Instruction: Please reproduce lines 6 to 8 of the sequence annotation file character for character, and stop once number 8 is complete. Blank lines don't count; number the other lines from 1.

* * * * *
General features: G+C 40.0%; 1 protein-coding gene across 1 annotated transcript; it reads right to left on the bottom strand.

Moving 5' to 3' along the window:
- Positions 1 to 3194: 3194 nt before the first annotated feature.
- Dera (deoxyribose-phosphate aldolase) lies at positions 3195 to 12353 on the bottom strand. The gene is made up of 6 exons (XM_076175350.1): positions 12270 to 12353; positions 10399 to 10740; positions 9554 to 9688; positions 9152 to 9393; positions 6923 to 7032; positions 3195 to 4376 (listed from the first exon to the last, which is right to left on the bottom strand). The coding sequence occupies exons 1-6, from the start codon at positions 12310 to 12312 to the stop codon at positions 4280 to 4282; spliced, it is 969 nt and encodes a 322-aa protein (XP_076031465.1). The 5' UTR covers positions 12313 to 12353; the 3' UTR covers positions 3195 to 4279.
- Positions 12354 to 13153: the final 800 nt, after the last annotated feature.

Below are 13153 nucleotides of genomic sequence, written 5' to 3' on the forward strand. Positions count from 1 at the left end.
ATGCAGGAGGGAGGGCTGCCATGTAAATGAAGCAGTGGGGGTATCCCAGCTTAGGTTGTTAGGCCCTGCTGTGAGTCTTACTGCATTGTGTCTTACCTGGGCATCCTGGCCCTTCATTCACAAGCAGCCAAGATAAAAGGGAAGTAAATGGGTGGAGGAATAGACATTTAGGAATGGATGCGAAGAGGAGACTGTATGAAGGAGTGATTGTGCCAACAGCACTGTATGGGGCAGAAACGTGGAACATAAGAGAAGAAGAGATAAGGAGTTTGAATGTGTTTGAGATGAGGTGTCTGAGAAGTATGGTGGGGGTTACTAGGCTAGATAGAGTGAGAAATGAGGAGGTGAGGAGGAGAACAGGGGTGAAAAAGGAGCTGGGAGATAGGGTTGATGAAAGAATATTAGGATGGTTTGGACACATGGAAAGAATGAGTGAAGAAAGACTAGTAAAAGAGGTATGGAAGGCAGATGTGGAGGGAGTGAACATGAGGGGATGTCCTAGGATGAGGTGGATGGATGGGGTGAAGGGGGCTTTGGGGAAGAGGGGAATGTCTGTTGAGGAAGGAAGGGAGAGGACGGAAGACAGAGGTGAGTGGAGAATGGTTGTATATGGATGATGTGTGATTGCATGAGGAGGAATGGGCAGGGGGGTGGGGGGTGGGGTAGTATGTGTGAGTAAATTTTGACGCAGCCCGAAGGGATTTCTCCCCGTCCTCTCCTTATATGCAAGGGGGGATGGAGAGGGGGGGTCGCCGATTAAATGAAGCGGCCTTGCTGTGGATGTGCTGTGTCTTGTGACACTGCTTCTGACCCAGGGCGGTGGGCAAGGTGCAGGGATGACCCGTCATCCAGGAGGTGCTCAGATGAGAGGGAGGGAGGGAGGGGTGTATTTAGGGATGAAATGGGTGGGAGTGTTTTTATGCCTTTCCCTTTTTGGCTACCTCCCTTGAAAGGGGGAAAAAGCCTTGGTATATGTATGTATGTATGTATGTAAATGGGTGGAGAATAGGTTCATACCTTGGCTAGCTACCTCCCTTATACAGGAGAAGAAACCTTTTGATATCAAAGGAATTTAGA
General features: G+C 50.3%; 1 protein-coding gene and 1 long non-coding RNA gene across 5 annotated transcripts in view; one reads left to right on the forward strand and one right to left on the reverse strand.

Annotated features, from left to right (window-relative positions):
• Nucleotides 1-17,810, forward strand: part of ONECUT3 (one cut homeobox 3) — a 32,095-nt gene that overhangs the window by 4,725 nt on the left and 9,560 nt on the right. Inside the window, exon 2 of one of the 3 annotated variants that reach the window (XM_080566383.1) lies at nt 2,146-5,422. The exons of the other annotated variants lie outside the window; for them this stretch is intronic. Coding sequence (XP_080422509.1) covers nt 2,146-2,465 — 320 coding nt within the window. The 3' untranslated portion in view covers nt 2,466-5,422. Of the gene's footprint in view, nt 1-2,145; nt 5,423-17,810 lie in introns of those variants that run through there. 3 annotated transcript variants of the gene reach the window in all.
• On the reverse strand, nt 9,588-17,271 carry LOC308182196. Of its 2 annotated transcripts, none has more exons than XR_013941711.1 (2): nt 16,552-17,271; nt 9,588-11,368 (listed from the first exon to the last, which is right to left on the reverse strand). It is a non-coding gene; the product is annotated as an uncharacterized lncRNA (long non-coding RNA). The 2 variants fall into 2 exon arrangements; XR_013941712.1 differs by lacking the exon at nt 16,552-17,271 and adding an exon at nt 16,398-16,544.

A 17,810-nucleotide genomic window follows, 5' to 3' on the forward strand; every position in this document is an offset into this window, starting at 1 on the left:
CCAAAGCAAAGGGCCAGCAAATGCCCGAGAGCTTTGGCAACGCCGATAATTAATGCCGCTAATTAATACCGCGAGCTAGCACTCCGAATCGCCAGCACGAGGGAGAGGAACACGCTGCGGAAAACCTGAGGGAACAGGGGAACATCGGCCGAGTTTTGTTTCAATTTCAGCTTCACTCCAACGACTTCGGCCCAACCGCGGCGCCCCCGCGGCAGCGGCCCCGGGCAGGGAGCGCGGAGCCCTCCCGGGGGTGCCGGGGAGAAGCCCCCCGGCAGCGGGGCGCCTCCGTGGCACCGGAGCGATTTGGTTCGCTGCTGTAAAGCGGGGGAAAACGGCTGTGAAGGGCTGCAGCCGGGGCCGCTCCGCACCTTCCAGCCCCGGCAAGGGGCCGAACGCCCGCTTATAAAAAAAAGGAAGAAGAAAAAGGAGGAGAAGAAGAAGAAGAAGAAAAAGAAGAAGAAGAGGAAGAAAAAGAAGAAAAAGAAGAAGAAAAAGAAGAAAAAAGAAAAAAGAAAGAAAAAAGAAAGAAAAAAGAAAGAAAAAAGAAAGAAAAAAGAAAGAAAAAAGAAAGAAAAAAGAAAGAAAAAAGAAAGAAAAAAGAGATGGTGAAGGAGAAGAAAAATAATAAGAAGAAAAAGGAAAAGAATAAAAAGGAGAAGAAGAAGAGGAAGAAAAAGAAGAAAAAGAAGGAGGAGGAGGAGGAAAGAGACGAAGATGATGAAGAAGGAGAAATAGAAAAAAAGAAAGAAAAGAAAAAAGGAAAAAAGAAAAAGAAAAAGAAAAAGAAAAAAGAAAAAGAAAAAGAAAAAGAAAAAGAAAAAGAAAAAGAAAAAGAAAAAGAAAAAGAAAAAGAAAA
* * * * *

Below are 13153 nucleotides of genomic sequence, written 5' to 3' on the forward strand. Positions count from 1 at the left end.
ATGCAGGAGGGAGGGCTGCCATGTAAATGAAGCAGTGGGGGTATCCCAGCTTAGGTTGTTAGGCCCTGCTGTGAGTCTTACTGCATTGTGTCTTACCTGGGCATCCTGGCCCTTCATTCACAAGCAGCCAAGATAAAAGGGAAGTAAATGGGTGGAGGAATAGACATTTAGGAATGGATGCGAAGAGGAGACTGTATGAAGGAGTGATTGTGCCAACAGCACTGTATGGGGCAGAAACGTGGAACATAAGAGAAGAAGAGATAAGGAGTTTGAATGTGTTTGAGATGAGGTGTCTGAGAAGTATGGTGGGGGTTACTAGGCTAGATAGAGTGAGAAATGAGGAGGTGAGGAGGAGAACAGGGGTGAAAAAGGAGCTGGGAGATAGGGTTGATGAAAGAATATTAGGATGGTTTGGACACATGGAAAGAATGAGTGAAGAAAGACTAGTAAAAGAGGTATGGAAGGCAGATGTGGAGGGAGTGAACATGAGGGGATGTCCTAGGATGAGGTGGATGGATGGGGTGAAGGGGGCTTTGGGGAAGAGGGGAATGTCTGTTGAGGAAGGAAGGGAGAGGACGGAAGACAGAGGTGAGTGGAGAATGGTTGTATATGGATGATGTGTGATTGCATGAGGAGGAATGGGCAGGGGGGTGGGGGGTGGGGTAGTATGTGTGAGTAAATTTTGACGCAGCCCGAAGGGATTTCTCCCCGTCCTCTCCTTATATGCAAGGGGGGATGGAGAGGGGGGGTCGCCGATTAAATGAAGCGGCCTTGCTGTGGATGTGCTGTGTCTTGTGACACTGCTTCTGACCCAGGGCGGTGGGCAAGGTGCAGGGATGACCCGTCATCCAGGAGGTGCTCAGATGAGAGGGAGGGAGGGAGGGGTGTATTTAGGGATGAAATGGGTGGGAGTGTTTTTATGCCTTTCCCTTTTTGGCTACCTCCCTTGAAAGGGGGAAAAAGCCTTGGTATATGTATGTATGTATGTATGTAAATGGGTGGAGAATAGGTTCATACCTTGGCTAGCTACCTCCCTTATACAGGAGAAGAAACCTTTTGATATCAAAGGAATTTAGA
General features: G+C 50.3%; 1 protein-coding gene and 1 long non-coding RNA gene across 5 annotated transcripts in view; one reads left to right on the forward strand and one right to left on the reverse strand.